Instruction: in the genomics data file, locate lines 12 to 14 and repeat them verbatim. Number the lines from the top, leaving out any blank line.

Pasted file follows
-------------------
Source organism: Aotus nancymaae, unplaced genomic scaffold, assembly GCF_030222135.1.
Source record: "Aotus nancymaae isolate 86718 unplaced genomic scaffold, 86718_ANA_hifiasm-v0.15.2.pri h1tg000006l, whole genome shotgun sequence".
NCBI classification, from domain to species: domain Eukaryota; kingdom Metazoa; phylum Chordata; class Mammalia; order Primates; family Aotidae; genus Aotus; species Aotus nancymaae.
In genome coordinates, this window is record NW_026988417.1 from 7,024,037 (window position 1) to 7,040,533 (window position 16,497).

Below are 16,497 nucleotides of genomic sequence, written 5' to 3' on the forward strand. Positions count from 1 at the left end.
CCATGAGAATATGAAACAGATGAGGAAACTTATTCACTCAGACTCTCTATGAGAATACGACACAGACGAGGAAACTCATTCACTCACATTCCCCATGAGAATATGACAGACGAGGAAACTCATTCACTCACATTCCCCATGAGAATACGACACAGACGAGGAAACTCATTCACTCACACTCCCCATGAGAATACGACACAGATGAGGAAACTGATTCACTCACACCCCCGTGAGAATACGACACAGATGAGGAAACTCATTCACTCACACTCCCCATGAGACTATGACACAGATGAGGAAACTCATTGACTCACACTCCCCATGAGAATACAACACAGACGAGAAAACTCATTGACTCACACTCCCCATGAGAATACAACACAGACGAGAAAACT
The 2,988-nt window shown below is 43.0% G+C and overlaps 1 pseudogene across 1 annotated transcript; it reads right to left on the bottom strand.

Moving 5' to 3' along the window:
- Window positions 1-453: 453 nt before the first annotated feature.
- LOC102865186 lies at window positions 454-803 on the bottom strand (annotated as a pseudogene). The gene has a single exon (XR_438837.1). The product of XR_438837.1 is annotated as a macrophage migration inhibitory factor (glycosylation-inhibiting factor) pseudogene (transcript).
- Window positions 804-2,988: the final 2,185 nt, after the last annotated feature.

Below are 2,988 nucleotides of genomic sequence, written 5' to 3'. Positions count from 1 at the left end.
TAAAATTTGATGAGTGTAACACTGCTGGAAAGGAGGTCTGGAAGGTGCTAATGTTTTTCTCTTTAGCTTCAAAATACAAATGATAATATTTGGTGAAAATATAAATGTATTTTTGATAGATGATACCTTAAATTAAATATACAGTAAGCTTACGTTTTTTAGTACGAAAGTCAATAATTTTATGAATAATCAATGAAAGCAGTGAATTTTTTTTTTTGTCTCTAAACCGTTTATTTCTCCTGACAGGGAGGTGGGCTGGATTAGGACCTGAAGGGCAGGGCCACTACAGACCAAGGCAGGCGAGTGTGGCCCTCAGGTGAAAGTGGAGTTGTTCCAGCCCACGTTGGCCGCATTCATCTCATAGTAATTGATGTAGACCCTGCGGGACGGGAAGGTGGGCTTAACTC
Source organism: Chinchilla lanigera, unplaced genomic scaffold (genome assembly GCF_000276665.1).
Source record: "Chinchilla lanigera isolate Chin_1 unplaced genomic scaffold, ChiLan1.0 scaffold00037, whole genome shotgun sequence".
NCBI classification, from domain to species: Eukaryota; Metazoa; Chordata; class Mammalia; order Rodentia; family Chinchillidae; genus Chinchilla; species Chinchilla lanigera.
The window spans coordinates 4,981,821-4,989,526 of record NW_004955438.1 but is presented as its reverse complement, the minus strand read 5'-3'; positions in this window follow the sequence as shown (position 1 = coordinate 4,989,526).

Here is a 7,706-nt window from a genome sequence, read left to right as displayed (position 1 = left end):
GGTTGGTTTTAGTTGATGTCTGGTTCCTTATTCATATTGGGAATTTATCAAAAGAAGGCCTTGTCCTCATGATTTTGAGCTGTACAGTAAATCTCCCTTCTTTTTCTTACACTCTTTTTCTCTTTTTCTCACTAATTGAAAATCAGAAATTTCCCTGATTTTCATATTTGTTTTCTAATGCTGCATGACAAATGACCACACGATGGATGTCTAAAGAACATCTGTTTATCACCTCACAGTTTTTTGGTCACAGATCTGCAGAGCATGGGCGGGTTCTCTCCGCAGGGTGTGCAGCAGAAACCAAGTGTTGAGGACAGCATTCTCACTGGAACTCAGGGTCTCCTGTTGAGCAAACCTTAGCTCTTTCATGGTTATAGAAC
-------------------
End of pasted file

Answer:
Below are 2,988 nucleotides of genomic sequence, written 5' to 3'. Positions count from 1 at the left end.
TAAAATTTGATGAGTGTAACACTGCTGGAAAGGAGGTCTGGAAGGTGCTAATGTTTTTCTCTTTAGCTTCAAAATACAAATGATAATATTTGGTGAAAATATAAATGTATTTTTGATAGATGATACCTTAAATTAAATATACAGTAAGCTTACGTTTTTTAGTACGAAAGTCAATAATTTTATGAATAATCAATGAAAGCAGTGAATTTTTTTTTTTGTCTCTAAACCGTTTATTTCTCCTGACAGGGAGGTGGGCTGGATTAGGACCTGAAGGGCAGGGCCACTACAGACCAAGGCAGGCGAGTGTGGCCCTCAGGTGAAAGTGGAGTTGTTCCAGCCCACGTTGGCCGCATTCATCTCATAGTAATTGATGTAGACCCTGCGGGACGGGAAGGTGGGCTTAACTC
Source organism: Chinchilla lanigera, unplaced genomic scaffold (genome assembly GCF_000276665.1).